Pro Tools 6.9
is now available from Digidesign. As Apple focuses on integration with
Final Cut Pro, Avid/Digidesign are counting on the loyalty of studios
and video houses to the Avid system; 6.9's major new features
have to do with Avid's high-end video products. If you don't have an
Avid or ICON D-Command control surface, there's really not much significant in this upgrade (the new EQ III plug-in was already available for download).

Of course, using CDM's patented Version Prediction System (VPS),
we've analyzed information for Digidesign PR, weather conditions over
the Atlantic Conveyer, solar activity, star alignment, and our Upgrade
Predicting Pigeon Patricia to come to this conclusion: Pro Tools 7 is now .1 away! If we don't see Pro Tools 6.91 first, that is. (What, you're not impressed by my reporting here?)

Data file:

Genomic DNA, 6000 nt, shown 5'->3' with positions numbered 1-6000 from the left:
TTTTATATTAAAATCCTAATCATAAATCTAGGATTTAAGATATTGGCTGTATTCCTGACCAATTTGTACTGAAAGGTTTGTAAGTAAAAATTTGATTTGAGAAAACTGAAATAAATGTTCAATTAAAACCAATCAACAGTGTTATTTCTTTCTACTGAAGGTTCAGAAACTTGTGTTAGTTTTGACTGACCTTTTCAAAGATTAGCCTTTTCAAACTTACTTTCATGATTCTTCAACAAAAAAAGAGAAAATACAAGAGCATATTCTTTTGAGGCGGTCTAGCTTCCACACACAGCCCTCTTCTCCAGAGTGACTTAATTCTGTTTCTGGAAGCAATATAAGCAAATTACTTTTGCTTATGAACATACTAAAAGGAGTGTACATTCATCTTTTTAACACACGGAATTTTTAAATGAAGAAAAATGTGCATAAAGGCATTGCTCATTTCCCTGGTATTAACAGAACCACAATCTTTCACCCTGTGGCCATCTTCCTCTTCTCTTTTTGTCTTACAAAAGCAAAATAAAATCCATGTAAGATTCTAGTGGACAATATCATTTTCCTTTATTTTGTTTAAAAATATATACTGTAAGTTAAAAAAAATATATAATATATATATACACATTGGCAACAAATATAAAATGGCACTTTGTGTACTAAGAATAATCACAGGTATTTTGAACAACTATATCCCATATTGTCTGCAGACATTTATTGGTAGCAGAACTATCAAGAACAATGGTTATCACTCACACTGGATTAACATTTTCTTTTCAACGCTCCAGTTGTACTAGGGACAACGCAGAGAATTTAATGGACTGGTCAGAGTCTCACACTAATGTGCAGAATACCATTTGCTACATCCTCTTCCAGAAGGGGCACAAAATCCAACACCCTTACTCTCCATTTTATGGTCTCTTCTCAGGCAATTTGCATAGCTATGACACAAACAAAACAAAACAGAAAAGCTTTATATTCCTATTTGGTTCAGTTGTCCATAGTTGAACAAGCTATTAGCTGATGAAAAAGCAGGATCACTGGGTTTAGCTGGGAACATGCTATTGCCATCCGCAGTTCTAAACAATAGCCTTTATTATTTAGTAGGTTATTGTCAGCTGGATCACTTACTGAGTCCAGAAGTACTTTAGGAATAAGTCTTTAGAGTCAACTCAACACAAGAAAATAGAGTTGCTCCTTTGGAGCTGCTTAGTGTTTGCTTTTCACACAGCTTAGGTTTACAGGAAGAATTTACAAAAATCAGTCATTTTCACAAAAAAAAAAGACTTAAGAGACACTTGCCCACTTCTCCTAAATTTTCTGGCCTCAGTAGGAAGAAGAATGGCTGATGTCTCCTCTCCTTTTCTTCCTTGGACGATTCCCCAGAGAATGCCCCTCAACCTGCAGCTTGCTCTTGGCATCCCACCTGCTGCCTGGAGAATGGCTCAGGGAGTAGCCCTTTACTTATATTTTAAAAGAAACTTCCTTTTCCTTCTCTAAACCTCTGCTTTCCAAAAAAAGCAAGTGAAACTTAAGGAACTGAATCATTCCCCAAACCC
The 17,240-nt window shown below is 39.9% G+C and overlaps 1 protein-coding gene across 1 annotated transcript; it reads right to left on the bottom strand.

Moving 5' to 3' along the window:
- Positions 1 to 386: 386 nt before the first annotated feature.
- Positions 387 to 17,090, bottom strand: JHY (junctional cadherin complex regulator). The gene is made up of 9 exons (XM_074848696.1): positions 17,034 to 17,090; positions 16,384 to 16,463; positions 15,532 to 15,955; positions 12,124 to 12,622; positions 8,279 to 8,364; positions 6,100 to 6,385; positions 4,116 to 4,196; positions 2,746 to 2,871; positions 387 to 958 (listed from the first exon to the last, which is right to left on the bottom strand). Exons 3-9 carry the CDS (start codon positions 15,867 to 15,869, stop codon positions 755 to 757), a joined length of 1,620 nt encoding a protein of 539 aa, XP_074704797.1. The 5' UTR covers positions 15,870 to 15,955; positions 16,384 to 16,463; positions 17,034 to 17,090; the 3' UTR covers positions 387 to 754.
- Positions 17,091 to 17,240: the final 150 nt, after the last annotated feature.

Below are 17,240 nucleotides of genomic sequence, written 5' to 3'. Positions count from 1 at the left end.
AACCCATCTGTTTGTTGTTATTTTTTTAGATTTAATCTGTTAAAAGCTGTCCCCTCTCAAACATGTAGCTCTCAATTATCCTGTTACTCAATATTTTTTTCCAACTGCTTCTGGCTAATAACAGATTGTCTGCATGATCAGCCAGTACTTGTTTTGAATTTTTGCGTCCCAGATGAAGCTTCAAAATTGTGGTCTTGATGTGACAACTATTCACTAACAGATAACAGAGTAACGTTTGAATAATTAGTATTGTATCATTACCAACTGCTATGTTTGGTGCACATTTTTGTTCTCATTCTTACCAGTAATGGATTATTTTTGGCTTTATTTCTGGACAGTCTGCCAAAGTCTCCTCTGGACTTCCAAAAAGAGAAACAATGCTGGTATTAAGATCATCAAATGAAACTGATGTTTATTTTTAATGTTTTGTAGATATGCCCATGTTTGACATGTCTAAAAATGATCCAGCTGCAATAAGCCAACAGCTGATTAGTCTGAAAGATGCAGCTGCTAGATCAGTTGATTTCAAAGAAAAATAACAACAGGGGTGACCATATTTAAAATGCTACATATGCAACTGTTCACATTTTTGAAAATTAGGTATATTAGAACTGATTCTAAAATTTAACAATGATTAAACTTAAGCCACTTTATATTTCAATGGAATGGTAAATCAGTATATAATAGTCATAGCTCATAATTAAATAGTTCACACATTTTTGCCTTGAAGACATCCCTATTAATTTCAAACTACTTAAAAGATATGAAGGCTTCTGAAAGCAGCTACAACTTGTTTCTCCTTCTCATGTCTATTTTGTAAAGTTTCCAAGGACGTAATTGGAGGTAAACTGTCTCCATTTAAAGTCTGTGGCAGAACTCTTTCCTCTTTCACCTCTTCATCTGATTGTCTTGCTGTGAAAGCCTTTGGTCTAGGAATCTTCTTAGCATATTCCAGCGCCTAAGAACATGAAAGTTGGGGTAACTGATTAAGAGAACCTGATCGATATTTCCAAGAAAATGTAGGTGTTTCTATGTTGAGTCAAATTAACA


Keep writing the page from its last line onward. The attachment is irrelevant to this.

Back to a serious look at this, CDM readers have proved
pretty split on Pro Tools. Some of you can't stand it, some of you
can't live without it, but the good news is, either way you seem happy
with your choice and you're getting your work done. At least it's
becoming clear there is a choice — and choice is always good. Even in
post-production, I've talked to people using MOTU Digital Performer,
Steinberg Nuendo, and Apple Logic. Acclaimed film editor / sound
designer (and Final Cut user) Walter Murch seems really excited about Apple's new Soundtrack Pro. (Did Apple solicit input from Murch?)

And that, of course, is the point. If Pro Tools isn't the "only choice"
in production, it means there's still room for innovation in future
versions of Pro Tools (version 7?) and its competitors (Pro Tools has
nothing like Soundtrack's new Action Layers or UI). Competition between
native DAWs has led to feature-laden software like the current
generation of Logic, Cubase, SONAR, and DP, plus apps we never dreamed
we'd see like Live. It's great that post-production will be
competitive, too. Bottom line: Pro Tools is going to remain the industry leader — but a good fight could be just what this market needs.